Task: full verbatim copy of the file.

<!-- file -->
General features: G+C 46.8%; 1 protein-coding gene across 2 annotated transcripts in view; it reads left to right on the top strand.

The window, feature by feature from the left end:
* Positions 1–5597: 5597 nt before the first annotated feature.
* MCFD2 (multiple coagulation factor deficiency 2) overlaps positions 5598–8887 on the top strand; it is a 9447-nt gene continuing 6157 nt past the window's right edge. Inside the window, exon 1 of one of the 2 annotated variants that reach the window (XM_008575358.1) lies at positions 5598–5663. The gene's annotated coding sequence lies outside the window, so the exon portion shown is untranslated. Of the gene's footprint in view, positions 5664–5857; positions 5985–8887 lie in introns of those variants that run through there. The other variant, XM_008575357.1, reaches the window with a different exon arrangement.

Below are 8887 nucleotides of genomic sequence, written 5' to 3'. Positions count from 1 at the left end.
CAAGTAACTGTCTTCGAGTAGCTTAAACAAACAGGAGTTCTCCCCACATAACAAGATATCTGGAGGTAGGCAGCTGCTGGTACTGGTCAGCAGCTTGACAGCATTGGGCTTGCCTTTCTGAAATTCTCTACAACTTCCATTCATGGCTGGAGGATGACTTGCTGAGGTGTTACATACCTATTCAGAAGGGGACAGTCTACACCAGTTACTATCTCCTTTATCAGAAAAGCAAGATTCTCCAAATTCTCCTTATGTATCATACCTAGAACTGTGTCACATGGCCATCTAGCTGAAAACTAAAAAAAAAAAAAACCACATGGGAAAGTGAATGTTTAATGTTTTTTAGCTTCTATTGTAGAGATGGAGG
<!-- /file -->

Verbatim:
General features: G+C 46.8%; 1 protein-coding gene across 2 annotated transcripts in view; it reads left to right on the top strand.

The window, feature by feature from the left end:
* Positions 1–5597: 5597 nt before the first annotated feature.
* MCFD2 (multiple coagulation factor deficiency 2) overlaps positions 5598–8887 on the top strand; it is a 9447-nt gene continuing 6157 nt past the window's right edge. Inside the window, exon 1 of one of the 2 annotated variants that reach the window (XM_008575358.1) lies at positions 5598–5663. The gene's annotated coding sequence lies outside the window, so the exon portion shown is untranslated. Of the gene's footprint in view, positions 5664–5857; positions 5985–8887 lie in introns of those variants that run through there. The other variant, XM_008575357.1, reaches the window with a different exon arrangement.

Below are 8887 nucleotides of genomic sequence, written 5' to 3'. Positions count from 1 at the left end.
CAAGTAACTGTCTTCGAGTAGCTTAAACAAACAGGAGTTCTCCCCACATAACAAGATATCTGGAGGTAGGCAGCTGCTGGTACTGGTCAGCAGCTTGACAGCATTGGGCTTGCCTTTCTGAAATTCTCTACAACTTCCATTCATGGCTGGAGGATGACTTGCTGAGGTGTTACATACCTATTCAGAAGGGGACAGTCTACACCAGTTACTATCTCCTTTATCAGAAAAGCAAGATTCTCCAAATTCTCCTTATGTATCATACCTAGAACTGTGTCACATGGCCATCTAGCTGAAAACTAAAAAAAAAAAAAACCACATGGGAAAGTGAATGTTTAATGTTTTTTAGCTTCTATTGTAGAGATGGAGG